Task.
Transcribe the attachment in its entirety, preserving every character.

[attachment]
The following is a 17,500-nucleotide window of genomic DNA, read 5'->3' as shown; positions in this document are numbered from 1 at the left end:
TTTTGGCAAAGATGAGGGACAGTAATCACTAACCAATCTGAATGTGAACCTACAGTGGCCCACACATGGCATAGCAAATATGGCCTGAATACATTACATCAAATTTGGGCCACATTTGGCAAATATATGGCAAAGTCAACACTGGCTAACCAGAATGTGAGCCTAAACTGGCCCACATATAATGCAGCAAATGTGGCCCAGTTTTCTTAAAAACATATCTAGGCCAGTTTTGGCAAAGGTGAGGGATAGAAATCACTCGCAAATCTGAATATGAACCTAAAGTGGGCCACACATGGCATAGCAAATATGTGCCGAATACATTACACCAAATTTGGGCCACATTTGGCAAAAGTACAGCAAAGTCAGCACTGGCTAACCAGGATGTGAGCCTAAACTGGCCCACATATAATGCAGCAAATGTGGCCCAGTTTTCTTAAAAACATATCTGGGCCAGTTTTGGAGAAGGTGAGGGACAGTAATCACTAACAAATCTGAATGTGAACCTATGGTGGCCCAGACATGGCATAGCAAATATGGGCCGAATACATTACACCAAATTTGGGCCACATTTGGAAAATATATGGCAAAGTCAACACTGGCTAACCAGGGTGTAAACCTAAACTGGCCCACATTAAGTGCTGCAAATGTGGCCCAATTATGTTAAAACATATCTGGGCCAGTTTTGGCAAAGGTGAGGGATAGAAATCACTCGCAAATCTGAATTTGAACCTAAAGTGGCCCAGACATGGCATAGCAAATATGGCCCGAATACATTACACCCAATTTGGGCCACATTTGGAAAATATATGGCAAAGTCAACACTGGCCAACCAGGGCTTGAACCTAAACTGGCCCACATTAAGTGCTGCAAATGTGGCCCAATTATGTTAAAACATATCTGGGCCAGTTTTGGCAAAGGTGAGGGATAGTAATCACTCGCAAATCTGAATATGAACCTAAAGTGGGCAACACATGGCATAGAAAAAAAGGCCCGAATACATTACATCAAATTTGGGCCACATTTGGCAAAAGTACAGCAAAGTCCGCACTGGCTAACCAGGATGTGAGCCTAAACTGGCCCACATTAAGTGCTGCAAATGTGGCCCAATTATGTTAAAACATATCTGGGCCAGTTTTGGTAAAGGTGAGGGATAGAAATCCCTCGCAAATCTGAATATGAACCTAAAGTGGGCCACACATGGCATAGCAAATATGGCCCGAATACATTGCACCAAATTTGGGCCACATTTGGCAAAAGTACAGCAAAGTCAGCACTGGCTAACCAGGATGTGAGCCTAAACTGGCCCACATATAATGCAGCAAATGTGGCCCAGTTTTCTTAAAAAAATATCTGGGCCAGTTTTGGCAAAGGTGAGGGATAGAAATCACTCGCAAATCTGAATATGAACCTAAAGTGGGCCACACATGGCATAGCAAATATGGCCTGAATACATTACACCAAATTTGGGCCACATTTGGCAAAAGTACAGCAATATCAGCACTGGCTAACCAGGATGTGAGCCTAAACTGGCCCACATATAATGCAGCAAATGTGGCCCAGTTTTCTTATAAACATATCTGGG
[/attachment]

The following is a 17,500-nucleotide window of genomic DNA, read 5'->3' as shown; positions in this document are numbered from 1 at the left end:
TTTTGGCAAAGATGAGGGACAGTAATCACTAACCAATCTGAATGTGAACCTACAGTGGCCCACACATGGCATAGCAAATATGGCCTGAATACATTACATCAAATTTGGGCCACATTTGGCAAATATATGGCAAAGTCAACACTGGCTAACCAGAATGTGAGCCTAAACTGGCCCACATATAATGCAGCAAATGTGGCCCAGTTTTCTTAAAAACATATCTAGGCCAGTTTTGGCAAAGGTGAGGGATAGAAATCACTCGCAAATCTGAATATGAACCTAAAGTGGGCCACACATGGCATAGCAAATATGTGCCGAATACATTACACCAAATTTGGGCCACATTTGGCAAAAGTACAGCAAAGTCAGCACTGGCTAACCAGGATGTGAGCCTAAACTGGCCCACATATAATGCAGCAAATGTGGCCCAGTTTTCTTAAAAACATATCTGGGCCAGTTTTGGAGAAGGTGAGGGACAGTAATCACTAACAAATCTGAATGTGAACCTATGGTGGCCCAGACATGGCATAGCAAATATGGGCCGAATACATTACACCAAATTTGGGCCACATTTGGAAAATATATGGCAAAGTCAACACTGGCTAACCAGGGTGTAAACCTAAACTGGCCCACATTAAGTGCTGCAAATGTGGCCCAATTATGTTAAAACATATCTGGGCCAGTTTTGGCAAAGGTGAGGGATAGAAATCACTCGCAAATCTGAATTTGAACCTAAAGTGGCCCAGACATGGCATAGCAAATATGGCCCGAATACATTACACCCAATTTGGGCCACATTTGGAAAATATATGGCAAAGTCAACACTGGCCAACCAGGGCTTGAACCTAAACTGGCCCACATTAAGTGCTGCAAATGTGGCCCAATTATGTTAAAACATATCTGGGCCAGTTTTGGCAAAGGTGAGGGATAGTAATCACTCGCAAATCTGAATATGAACCTAAAGTGGGCAACACATGGCATAGAAAAAAAGGCCCGAATACATTACATCAAATTTGGGCCACATTTGGCAAAAGTACAGCAAAGTCCGCACTGGCTAACCAGGATGTGAGCCTAAACTGGCCCACATTAAGTGCTGCAAATGTGGCCCAATTATGTTAAAACATATCTGGGCCAGTTTTGGTAAAGGTGAGGGATAGAAATCCCTCGCAAATCTGAATATGAACCTAAAGTGGGCCACACATGGCATAGCAAATATGGCCCGAATACATTGCACCAAATTTGGGCCACATTTGGCAAAAGTACAGCAAAGTCAGCACTGGCTAACCAGGATGTGAGCCTAAACTGGCCCACATATAATGCAGCAAATGTGGCCCAGTTTTCTTAAAAAAATATCTGGGCCAGTTTTGGCAAAGGTGAGGGATAGAAATCACTCGCAAATCTGAATATGAACCTAAAGTGGGCCACACATGGCATAGCAAATATGGCCTGAATACATTACACCAAATTTGGGCCACATTTGGCAAAAGTACAGCAATATCAGCACTGGCTAACCAGGATGTGAGCCTAAACTGGCCCACATATAATGCAGCAAATGTGGCCCAGTTTTCTTATAAACATATCTGGG